posted by ThePinkSuperhero at 6:24 AM on May 21, 2014 [2 favorites]


I'd say, often. In fact, my big kick to actually see it through was when I demo'd a rough mockup to my friend over coffee. "Y'know, people are going to think you're insane," he gently offered. Never have I felt so instantly affirmed or recharged.

From an interesting Vox interview .
posted by shothotbot at 6:34 AM on May 21, 2014 [2 favorites]


I've never seen The West Wing because I think it would just make me sad and angry, as a person whose political awareness began around 2000. I feel like it'd be similar to watching a home decorating show while homeless.
posted by showbiz_liz at 7:12 AM on May 21, 2014 [2 favorites]


It is actually a little depressing sometimes to watch it and remember how small some of the problems were that people were arguing over in those days.

My favorite is the episode where the characters talk about how utterly ludicrous it is that we still think we need to have a military equipped to fight two major land wars simultaneously. Ha! How ridiculous! ...... And then I beat my head against the wall for a while.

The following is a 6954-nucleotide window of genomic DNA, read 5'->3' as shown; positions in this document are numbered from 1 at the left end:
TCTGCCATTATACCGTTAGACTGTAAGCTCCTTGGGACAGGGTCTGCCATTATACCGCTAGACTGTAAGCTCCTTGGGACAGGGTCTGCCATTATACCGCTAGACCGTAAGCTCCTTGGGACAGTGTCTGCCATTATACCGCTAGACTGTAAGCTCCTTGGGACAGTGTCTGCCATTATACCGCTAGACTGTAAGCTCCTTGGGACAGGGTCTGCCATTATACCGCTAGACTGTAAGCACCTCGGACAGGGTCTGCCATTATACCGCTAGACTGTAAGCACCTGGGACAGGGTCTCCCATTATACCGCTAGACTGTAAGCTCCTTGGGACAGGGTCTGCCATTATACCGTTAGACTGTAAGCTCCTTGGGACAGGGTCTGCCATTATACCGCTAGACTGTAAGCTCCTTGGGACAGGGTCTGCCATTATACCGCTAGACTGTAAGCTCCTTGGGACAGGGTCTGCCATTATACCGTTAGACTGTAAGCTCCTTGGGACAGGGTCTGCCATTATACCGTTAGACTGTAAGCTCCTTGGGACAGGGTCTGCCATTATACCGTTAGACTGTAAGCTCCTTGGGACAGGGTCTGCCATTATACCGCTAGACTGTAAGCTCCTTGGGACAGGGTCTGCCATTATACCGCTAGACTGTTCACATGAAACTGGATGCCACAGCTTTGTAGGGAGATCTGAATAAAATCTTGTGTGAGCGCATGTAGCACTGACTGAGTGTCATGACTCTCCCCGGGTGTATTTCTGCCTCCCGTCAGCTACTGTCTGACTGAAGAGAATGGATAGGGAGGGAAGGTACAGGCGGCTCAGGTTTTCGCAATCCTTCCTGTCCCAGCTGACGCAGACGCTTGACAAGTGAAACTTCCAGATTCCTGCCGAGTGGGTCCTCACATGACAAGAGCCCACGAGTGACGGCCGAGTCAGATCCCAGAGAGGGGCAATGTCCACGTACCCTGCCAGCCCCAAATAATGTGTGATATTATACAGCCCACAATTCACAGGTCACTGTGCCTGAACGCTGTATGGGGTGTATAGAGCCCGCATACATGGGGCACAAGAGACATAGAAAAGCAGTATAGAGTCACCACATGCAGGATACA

posted by gerstle at 8:16 AM on May 21, 2014 [4 favorites]


how utterly ludicrous it is that we still think we need to have a military equipped to fight two major land wars simultaneously. Ha! How ridiculous!

Referring, of course, to Cold War doctrine that set up the US military to re-fight World War II if necessary. Putting aside the necessity of that, circa 2000, this was transparently out-of-date. Even when the US was involved in two wars, they were hardly the scale or the difficulty level of WWII.

To your broader, and main point: it is totally quaint what people sometimes worried about back then. The major plot point of the end of season three is whether the president might consider the moral swamp of assassinating one non-US national involved with terrorism. One. *bitter, bitter laughter*
posted by aureliobuendia at 9:56 AM on May 21, 2014


I skipped to the end, and it turns out that the person who wrote this, and explicitly wants you to watch it, didn't bother to give the season and episode number for it. Thanks a bunch, Mr. More People Should Like the Things I Like.
posted by Flexagon at 9:58 AM on May 21, 2014 [1 favorite]


This site is beautifully designed and illustrated, but as someone who already loves this episode I don't really understand what it's supposed to be doing.

It can't be a persuasion piece, something to get people to watch the show, because it references characters as though the reader already knows who they are. It isn't an analysis of the show's technique or storytelling (except, perhaps, at the most ephemeral level). It gives us a bunch of infographics that confuse rather than edify. It's obsessed with the most trivial of details. It tells me what the episode is about, but almost nothing about how the episode is about it.